These findings lead to clinical development of Eclipse, which is now helping women across the United States suffering from this embarrassing condition.
Sunnyvale, Calif. (PRWEB) September 29, 2017
Pelvalon, manufacturer of the Eclipse™ System for non-surgical treatment of female loss of bowel control, today announced the publication in BMJ Innovations of peer-reviewed research from the original proof-of-concept study. This first-in-woman study provided the initial demonstration of the key design principles of Eclipse: that a non-surgical vaginal insert can effectively and comfortably control the bowel.
Eric R. Sokol, M.D., Co-Director of Urogynecology and Pelvic Reconstructive Surgery and Associate Professor at Stanford University School of Medicine, was the principal investigator for this early study of the first vaginal insert for bowel control. “This feasibility work was an important proof-of-concept for the Eclipse System, demonstrating that a vaginal insert could successfully occlude the rectum and, importantly, was well tolerated and comfortable for the women who wore it,” said Dr. Sokol. “These findings lead to clinical development of Eclipse, which is now helping women across the United States suffering from this embarrassing condition.”
The Eclipse System is the first vaginal insert designed to provide immediate bowel control. Placed in the same location as a tampon or a diaphragm, the insert contains no hormones or drugs and can be removed at any time. This first-in-women study was conducted at Stanford Hospital, and evaluated the insert in thirteen women aged 40-90. The pivotal trial results of the broader LIFE study supported the FDA clearance of the Eclipse System and were published in Obstetrics & Gynecology in February 2015.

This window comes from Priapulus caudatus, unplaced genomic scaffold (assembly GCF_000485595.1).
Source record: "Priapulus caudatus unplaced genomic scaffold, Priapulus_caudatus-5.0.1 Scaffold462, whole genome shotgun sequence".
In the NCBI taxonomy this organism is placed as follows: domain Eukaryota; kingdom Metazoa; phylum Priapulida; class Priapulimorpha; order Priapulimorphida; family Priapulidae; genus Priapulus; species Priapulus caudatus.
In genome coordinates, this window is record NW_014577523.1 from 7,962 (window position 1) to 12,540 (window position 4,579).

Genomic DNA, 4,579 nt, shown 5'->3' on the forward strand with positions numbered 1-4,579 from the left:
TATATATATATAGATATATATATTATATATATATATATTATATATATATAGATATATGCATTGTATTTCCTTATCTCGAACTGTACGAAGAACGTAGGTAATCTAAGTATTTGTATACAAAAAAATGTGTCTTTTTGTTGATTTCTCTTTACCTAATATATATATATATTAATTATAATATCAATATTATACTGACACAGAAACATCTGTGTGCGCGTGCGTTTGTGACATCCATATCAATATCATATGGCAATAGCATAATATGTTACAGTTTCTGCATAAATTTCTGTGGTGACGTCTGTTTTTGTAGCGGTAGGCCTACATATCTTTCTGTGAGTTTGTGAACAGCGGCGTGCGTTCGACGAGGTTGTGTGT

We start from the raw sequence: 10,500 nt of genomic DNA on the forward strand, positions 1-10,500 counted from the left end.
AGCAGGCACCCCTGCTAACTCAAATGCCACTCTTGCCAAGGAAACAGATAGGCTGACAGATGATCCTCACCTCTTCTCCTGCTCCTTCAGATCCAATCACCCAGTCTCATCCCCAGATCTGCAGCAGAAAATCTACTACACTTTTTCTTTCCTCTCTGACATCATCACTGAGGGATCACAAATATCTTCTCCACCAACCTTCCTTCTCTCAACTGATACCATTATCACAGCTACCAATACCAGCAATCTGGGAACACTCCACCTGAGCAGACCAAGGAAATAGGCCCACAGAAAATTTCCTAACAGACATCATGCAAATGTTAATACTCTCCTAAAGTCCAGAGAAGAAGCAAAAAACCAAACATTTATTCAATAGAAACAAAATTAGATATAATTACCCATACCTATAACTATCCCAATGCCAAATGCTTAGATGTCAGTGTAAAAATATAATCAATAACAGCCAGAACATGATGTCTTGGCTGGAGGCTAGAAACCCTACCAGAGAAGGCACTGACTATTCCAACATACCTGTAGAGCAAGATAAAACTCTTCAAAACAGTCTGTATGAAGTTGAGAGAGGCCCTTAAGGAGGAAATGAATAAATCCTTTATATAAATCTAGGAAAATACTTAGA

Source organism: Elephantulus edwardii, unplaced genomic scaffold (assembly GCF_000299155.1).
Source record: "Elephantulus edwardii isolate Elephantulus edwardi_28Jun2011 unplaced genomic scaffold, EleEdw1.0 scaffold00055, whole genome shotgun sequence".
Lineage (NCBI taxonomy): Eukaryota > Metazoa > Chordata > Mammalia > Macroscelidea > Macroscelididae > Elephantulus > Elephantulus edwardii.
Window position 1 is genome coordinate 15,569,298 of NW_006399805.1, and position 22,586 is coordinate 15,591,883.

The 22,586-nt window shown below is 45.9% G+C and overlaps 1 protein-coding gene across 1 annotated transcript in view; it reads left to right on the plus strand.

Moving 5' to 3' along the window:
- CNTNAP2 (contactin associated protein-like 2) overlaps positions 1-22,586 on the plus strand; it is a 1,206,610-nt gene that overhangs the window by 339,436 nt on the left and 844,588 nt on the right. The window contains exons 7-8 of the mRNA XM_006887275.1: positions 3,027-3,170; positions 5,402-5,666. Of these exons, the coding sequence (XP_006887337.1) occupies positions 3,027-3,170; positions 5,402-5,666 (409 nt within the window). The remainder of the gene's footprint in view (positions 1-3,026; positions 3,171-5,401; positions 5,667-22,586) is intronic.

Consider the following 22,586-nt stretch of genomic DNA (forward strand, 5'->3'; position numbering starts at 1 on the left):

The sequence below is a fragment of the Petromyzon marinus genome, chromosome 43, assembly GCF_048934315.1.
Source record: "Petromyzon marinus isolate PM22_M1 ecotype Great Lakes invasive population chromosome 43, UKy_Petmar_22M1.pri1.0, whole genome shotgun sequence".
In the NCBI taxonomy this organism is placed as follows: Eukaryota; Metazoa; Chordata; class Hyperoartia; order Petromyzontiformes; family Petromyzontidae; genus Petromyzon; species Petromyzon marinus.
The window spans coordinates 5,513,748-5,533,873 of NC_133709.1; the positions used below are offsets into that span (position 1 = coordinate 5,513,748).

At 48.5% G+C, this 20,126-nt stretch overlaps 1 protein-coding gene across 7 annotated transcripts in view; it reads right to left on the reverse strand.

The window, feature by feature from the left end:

“The Eclipse System has roots in the Stanford Biodesign program, and a partnership with the Coulter Foundation allowed this early research to be conducted,” said Miles Rosen, CEO of Pelvalon. “I’d like to thank Dr. Sokol for his leadership in this original work. Upon publication of this data, we are gratified to look backward over the past 7 years at all that has been achieved since these first women evaluated Eclipse.”
BMJ Innovations highlights the latest medical devices, technologies, processes and systems that improve patient care, focusing on clinical innovation.
Loss of bowel control, sometimes called accidental bowel leakage (ABL) or fecal incontinence (FI) is a debilitating condition that can be caused by pregnancy, childbirth, nerve or muscle damage in the pelvic region, and gastrointestinal disorders such as irritable bowel syndrome (IBS). Sometimes women will feel a strong urge to have a bowel movement; other times, leakage can occur without warning. Typical first-line treatments include dietary changes, exercise and medications. If the issue persists, patients may need to move on to more invasive and costly treatments, such as surgery, surgical implants, or injections. The Eclipse System provides a new, non-surgical option for these women.
About the Eclipse System
Pelvalon’s Eclipse System is placed in the same location as a tampon or a diaphragm, and can be removed at any time. A hand-held pump is used to inflate and deflate a balloon on the insert. The balloon is designed to occlude the rectum to protect against unwanted stool passage. The insert does not contain drugs or hormones. In a clinical study of the Eclipse System, no serious device-related adverse events were observed. The most common adverse event was pelvic discomfort. The first generation of the system was cleared by the FDA for the treatment of fecal incontinence in adult women.
Headquartered in Sunnyvale, California, privately held Pelvalon aims to improve the lives of women who suffer from bowel control problems. Founded in 2010, Pelvalon’s groundbreaking technology originated from Stanford University’s Biodesign program, a collaboration between the schools of medicine and engineering.
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